National Aeronautics and Space Administration50 Years of excellenceIn the past ﬁve decades, NASA’s John C. Stennis Space Center has established itself as the nation’s premierrocket engine test facility. Since the 1960s, the American manned space program has ridden on rocket NASAfactsengines tested and proven ﬂight-worthy at the south Mississippi facility. Established to test the Saturn Vrocket stages that carried humans to the moon, Stennis Space Center evolved through the years to becomea sprawling federal city home to federal, state, academic and private organizations and several technology-based companies. In addition, the Stennis Applied Science and Technology Project Ofﬁce provides world-class project management to support NASA’s science and technology needs. First called Mississippi TestOperations, the facility has been known by several names, but was named in honor of longtime Sen. John C.Stennis by presidential executive order in 1988. It has been led by 12 directors and has witnessed a numberof historic moments.May 25, 1961 President John F. Kennedy sets a goal of sending humans to the moon by the end of the decade.October 25, 1961 NASA announces decision to establish national rocket test site in Hancock County, Mississippi.May 17, 1963 Workmen cut ﬁrst tree to start construction of Stennis.April 23, 1966 First Saturn V rocket booster (S-II-T) is tested at Stennis.September 9, 1970 NASA announces the Earth Resources Laboratory will locate at Stennis.March 1, 1971 NASA announces Stennis will test space shuttle main engines. Workers clear land for construc-May 19, 1975 Stennis conducts ﬁrst space shuttle main engine test. tion of Stennis on May 17, 1963.May 28, 1976 Flag-raising ceremony marks the ofﬁcial move of the Naval Oceanographic Program to Stennis. April 21, 1978 Stennis conducts ﬁrst system test of the Space Shuttle Main Propulsion Test Article, which consists of three space shuttle main engines in launch conﬁguration and ﬁred simultaneously. February 25, 1988 Stennis conducts 1,000th test ﬁring of space shuttle main engine. January 18, 1989 Construction begins on the Component Test Facility to test turbopump machinery for rocket propulsion systems. The facility is now the versatile, three-stand E Test Complex, with seven separate test cells capable of supplying ultra high-pressure gases and cryogenic ﬂuids. August 20, 1990 For the ﬁrst time, space shuttle main engine tests are conducted on all three test stands in one day.An S-II-T Saturn V rocket stage is December 30, 1991 NASA administrator designates Stennis as the Centerinstalled on the A-2 Test Stand for of Excellence for large propulsion system testing.testing on Oct. 18, 1965.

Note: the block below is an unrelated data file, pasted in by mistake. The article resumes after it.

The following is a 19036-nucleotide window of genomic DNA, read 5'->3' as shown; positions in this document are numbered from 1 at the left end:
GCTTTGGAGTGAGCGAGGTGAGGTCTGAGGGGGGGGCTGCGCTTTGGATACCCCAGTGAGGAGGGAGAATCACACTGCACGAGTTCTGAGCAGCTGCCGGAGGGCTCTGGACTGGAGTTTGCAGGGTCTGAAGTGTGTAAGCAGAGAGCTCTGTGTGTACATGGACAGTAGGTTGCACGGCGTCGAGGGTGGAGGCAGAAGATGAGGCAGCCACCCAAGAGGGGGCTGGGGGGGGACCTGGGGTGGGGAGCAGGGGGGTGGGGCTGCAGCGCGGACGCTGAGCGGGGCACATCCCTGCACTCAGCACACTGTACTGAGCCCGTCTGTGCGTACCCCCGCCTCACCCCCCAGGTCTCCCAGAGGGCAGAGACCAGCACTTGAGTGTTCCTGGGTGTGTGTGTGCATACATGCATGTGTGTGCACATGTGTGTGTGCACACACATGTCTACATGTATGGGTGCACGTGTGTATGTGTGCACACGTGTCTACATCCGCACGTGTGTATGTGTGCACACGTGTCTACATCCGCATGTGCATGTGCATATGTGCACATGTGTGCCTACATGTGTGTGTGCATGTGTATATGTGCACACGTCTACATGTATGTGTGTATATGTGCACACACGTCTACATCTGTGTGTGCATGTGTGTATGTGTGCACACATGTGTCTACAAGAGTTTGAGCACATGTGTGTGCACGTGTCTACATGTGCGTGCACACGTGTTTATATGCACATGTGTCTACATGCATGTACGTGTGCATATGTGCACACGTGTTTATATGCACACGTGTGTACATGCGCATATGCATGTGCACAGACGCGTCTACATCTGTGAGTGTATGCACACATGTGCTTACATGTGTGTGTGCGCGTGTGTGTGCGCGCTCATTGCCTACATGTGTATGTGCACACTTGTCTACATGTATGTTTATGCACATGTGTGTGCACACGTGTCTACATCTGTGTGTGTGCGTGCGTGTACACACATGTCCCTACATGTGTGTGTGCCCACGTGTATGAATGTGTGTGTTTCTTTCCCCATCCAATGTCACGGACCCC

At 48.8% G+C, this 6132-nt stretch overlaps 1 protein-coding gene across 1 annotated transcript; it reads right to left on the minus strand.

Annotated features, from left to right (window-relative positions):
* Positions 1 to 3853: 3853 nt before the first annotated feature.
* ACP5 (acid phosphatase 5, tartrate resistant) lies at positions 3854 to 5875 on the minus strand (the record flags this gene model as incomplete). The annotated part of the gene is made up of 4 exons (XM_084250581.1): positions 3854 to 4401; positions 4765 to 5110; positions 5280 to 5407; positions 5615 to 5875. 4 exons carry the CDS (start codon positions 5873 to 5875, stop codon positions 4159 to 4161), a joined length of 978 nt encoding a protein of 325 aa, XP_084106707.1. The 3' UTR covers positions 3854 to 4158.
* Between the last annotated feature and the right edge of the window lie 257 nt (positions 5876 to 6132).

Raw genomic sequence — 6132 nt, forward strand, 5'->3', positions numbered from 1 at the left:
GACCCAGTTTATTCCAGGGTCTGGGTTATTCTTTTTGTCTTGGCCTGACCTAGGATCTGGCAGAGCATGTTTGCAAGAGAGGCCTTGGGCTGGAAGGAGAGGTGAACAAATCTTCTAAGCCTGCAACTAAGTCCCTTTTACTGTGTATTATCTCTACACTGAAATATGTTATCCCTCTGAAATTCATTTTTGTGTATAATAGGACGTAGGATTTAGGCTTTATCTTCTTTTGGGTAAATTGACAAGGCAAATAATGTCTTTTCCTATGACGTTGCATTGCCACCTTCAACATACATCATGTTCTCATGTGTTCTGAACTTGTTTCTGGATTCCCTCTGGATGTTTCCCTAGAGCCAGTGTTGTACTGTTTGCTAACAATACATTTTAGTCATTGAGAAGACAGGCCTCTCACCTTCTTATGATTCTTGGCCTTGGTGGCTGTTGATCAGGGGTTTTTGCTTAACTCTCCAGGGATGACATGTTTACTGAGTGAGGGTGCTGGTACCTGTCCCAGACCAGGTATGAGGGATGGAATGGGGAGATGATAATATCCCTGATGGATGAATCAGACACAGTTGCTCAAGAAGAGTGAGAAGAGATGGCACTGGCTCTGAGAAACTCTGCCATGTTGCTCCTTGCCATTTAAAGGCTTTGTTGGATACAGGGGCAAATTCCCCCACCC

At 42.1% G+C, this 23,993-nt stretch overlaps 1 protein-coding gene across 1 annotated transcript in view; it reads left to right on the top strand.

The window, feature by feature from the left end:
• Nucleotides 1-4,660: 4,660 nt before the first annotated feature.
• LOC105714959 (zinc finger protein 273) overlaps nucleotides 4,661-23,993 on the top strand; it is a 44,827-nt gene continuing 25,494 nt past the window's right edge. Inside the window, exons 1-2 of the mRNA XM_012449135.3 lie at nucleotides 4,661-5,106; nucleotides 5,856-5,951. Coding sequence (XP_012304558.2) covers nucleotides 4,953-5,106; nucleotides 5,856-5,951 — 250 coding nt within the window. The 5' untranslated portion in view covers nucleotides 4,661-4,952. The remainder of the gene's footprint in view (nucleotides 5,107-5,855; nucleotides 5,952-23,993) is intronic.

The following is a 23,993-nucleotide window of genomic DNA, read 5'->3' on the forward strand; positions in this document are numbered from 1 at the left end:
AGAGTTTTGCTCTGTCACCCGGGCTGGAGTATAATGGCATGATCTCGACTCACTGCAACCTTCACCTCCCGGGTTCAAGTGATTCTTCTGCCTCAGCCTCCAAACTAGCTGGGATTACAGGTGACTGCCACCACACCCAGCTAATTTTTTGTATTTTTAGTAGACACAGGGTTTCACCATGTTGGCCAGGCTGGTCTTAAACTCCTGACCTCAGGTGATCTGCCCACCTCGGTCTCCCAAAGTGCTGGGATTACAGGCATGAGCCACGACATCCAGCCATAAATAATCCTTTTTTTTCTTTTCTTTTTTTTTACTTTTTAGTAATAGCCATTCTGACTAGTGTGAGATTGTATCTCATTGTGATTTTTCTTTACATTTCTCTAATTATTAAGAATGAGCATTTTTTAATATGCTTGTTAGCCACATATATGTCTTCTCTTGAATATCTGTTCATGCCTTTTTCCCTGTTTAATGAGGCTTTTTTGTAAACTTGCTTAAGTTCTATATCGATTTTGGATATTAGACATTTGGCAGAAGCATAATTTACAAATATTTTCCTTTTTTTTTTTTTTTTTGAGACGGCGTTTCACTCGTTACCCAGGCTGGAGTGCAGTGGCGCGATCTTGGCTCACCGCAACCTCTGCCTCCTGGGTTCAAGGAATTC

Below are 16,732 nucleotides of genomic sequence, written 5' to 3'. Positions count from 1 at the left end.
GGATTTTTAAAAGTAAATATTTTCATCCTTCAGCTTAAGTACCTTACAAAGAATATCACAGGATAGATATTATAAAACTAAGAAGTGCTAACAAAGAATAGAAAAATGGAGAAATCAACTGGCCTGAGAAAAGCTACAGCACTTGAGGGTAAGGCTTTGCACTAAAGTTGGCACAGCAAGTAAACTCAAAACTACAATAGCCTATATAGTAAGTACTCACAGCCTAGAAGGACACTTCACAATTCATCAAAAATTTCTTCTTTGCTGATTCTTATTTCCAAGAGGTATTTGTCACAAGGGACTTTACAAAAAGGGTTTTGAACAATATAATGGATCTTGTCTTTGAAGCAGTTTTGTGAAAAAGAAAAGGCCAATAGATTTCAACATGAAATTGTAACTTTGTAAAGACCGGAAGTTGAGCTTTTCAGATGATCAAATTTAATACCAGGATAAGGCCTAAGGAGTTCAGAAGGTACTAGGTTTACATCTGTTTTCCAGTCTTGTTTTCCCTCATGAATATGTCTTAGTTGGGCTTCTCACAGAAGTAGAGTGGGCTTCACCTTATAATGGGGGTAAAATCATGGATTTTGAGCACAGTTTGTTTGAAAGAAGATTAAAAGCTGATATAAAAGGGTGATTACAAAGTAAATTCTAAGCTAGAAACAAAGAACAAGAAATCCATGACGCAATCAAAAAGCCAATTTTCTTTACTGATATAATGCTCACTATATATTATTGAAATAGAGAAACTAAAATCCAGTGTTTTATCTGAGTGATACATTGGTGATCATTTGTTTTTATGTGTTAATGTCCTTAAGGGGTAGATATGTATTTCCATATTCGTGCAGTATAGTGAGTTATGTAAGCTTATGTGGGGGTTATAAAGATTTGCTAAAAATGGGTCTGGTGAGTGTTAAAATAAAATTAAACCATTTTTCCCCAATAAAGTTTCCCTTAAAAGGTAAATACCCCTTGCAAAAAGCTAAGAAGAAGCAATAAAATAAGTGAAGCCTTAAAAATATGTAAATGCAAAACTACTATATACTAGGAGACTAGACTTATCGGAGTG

July 24, 1992 Stennis conducts its 2,000th space shuttle main engine test.May 30, 1996 NASA designates Stennis as the lead center to manage capabilities and assets for rocket propulsion testing.February 21, 1997 Stennis is designated NASA’s lead center for implementing commercial remote sensing activities.August 5, 2002 Ribbon cutting ceremonies are held for three new facilities at Stennis, collectively valued at more than $60 million. The facilities include the Lockheed Martin Mississippi Space and Technology Center, the Naval Small Craft Instructional and Technical Training School and Special Boat Unit 22, and the Naval Oceanographic Ofﬁce Warﬁghting Support and Survey Operations Center.January 21, 2004 The space shuttle main engine achieves a signifcant milestone Stennis conducts the last scheduled space shuttle main during a Stennis test – one million seconds of test and ﬂight engine test on the A-2 Test Stand on July 29, 2009. operations. August 11, 2005 Stennis celebrates the 30th anniversary of space shuttle main engine testing at the facility. August 29, 2005 Hurricane Katrina makes landfall, with its eye passing directly over Stennis Space Center. April 21, 2006 Stennis marks the 40th anniversary of the facility’s ﬁrst engine test. May 8, 2007 NASA announces the decision to build a new test stand at Stennis for simulated high-altitude testing of next-generation rocket engines. December 18, 2007 Stennis conducts a “chill test” on the A-1 Test Stand to begin a series of tests on Powerpack 1A, to be used on the next-generation J-2X engine being developed to carry humans into deep space.Construction continues on the simulated high-altitudeA-3 Test Stand, scheduled for activation in 2012. October 22, 2008 Stennis conducts a ﬂight certiﬁcation test on engine 2061, the last space shuttle main ﬂight engine scheduled to be built.April 9, 2009 Structural steel work is completed on the A-3 Test Stand. Completion and activation of the stand is scheduled for 2012.July 29, 2009 The last scheduled test of a space shuttle main engine is conducted at the A-2 Test Stand.November 10, 2010 Stennis conducts the ﬁrst successful test ﬁring of the Aerojet AJ26 rocket engine for Orbital Sciences Corporation, which has partnered with NASA to provide cargo space ﬂights. The test project is part of NASA’s new emphasis on partnering with companies to provide commercial ﬂights Stennis conducts ﬁrst hotﬁre test of an Aerojet AJ26 rocket engine for to space. Orbital Sciences Corporation on Nov. 10, 2010.National Aeronautics and Space AdministrationJohn C. Stennis Space CenterStennis Space Center, MS 39529-6000(228) 688-3333www.nasa.govFS-2011-01-00103-SSC NASA facts